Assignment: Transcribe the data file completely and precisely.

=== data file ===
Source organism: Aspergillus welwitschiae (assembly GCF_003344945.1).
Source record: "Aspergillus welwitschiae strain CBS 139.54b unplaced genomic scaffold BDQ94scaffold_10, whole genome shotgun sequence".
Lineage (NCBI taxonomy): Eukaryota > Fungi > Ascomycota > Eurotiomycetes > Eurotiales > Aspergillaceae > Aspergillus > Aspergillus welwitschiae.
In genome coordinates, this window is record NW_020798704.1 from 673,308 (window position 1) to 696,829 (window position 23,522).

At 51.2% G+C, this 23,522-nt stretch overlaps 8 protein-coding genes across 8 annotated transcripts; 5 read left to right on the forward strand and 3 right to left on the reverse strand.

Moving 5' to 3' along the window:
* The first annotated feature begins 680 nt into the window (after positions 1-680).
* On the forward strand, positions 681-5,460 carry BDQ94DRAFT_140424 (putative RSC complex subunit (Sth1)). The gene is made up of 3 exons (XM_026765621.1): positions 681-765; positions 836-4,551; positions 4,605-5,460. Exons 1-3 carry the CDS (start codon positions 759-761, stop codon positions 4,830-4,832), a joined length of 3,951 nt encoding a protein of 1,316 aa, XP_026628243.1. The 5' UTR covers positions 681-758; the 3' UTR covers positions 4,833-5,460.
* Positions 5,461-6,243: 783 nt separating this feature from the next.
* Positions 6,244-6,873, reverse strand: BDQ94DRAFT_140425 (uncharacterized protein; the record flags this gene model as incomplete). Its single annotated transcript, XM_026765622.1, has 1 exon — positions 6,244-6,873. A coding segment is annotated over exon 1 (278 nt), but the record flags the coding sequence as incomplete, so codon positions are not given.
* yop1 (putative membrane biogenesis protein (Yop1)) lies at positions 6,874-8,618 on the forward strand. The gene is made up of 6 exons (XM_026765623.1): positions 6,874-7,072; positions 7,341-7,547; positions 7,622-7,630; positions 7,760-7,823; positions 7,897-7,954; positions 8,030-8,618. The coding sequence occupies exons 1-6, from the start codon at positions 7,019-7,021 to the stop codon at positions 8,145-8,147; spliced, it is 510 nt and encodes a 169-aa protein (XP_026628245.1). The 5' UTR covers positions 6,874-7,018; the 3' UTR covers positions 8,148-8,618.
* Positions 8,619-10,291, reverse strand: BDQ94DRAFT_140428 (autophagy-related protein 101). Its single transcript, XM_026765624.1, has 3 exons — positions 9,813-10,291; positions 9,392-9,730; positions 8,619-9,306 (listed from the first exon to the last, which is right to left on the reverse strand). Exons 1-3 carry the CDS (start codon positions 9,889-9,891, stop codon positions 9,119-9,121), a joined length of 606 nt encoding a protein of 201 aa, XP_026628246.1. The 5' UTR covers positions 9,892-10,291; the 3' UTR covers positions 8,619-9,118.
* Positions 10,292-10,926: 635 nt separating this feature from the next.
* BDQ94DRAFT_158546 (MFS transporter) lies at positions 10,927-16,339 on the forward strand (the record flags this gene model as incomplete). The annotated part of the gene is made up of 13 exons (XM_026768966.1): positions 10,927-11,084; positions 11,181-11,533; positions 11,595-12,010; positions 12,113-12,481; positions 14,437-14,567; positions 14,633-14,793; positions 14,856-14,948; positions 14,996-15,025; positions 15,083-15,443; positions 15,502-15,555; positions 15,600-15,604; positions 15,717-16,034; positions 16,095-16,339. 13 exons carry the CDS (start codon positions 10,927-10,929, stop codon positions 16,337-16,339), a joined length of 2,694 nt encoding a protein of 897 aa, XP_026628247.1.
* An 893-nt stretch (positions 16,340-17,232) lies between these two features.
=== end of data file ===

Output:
Source organism: Aspergillus welwitschiae (assembly GCF_003344945.1).
Source record: "Aspergillus welwitschiae strain CBS 139.54b unplaced genomic scaffold BDQ94scaffold_10, whole genome shotgun sequence".
Lineage (NCBI taxonomy): Eukaryota > Fungi > Ascomycota > Eurotiomycetes > Eurotiales > Aspergillaceae > Aspergillus > Aspergillus welwitschiae.
In genome coordinates, this window is record NW_020798704.1 from 673,308 (window position 1) to 696,829 (window position 23,522).

At 51.2% G+C, this 23,522-nt stretch overlaps 8 protein-coding genes across 8 annotated transcripts; 5 read left to right on the forward strand and 3 right to left on the reverse strand.

Moving 5' to 3' along the window:
* The first annotated feature begins 680 nt into the window (after positions 1-680).
* On the forward strand, positions 681-5,460 carry BDQ94DRAFT_140424 (putative RSC complex subunit (Sth1)). The gene is made up of 3 exons (XM_026765621.1): positions 681-765; positions 836-4,551; positions 4,605-5,460. Exons 1-3 carry the CDS (start codon positions 759-761, stop codon positions 4,830-4,832), a joined length of 3,951 nt encoding a protein of 1,316 aa, XP_026628243.1. The 5' UTR covers positions 681-758; the 3' UTR covers positions 4,833-5,460.
* Positions 5,461-6,243: 783 nt separating this feature from the next.
* Positions 6,244-6,873, reverse strand: BDQ94DRAFT_140425 (uncharacterized protein; the record flags this gene model as incomplete). Its single annotated transcript, XM_026765622.1, has 1 exon — positions 6,244-6,873. A coding segment is annotated over exon 1 (278 nt), but the record flags the coding sequence as incomplete, so codon positions are not given.
* yop1 (putative membrane biogenesis protein (Yop1)) lies at positions 6,874-8,618 on the forward strand. The gene is made up of 6 exons (XM_026765623.1): positions 6,874-7,072; positions 7,341-7,547; positions 7,622-7,630; positions 7,760-7,823; positions 7,897-7,954; positions 8,030-8,618. The coding sequence occupies exons 1-6, from the start codon at positions 7,019-7,021 to the stop codon at positions 8,145-8,147; spliced, it is 510 nt and encodes a 169-aa protein (XP_026628245.1). The 5' UTR covers positions 6,874-7,018; the 3' UTR covers positions 8,148-8,618.
* Positions 8,619-10,291, reverse strand: BDQ94DRAFT_140428 (autophagy-related protein 101). Its single transcript, XM_026765624.1, has 3 exons — positions 9,813-10,291; positions 9,392-9,730; positions 8,619-9,306 (listed from the first exon to the last, which is right to left on the reverse strand). Exons 1-3 carry the CDS (start codon positions 9,889-9,891, stop codon positions 9,119-9,121), a joined length of 606 nt encoding a protein of 201 aa, XP_026628246.1. The 5' UTR covers positions 9,892-10,291; the 3' UTR covers positions 8,619-9,118.
* Positions 10,292-10,926: 635 nt separating this feature from the next.
* BDQ94DRAFT_158546 (MFS transporter) lies at positions 10,927-16,339 on the forward strand (the record flags this gene model as incomplete). The annotated part of the gene is made up of 13 exons (XM_026768966.1): positions 10,927-11,084; positions 11,181-11,533; positions 11,595-12,010; positions 12,113-12,481; positions 14,437-14,567; positions 14,633-14,793; positions 14,856-14,948; positions 14,996-15,025; positions 15,083-15,443; positions 15,502-15,555; positions 15,600-15,604; positions 15,717-16,034; positions 16,095-16,339. 13 exons carry the CDS (start codon positions 10,927-10,929, stop codon positions 16,337-16,339), a joined length of 2,694 nt encoding a protein of 897 aa, XP_026628247.1.
* An 893-nt stretch (positions 16,340-17,232) lies between these two features.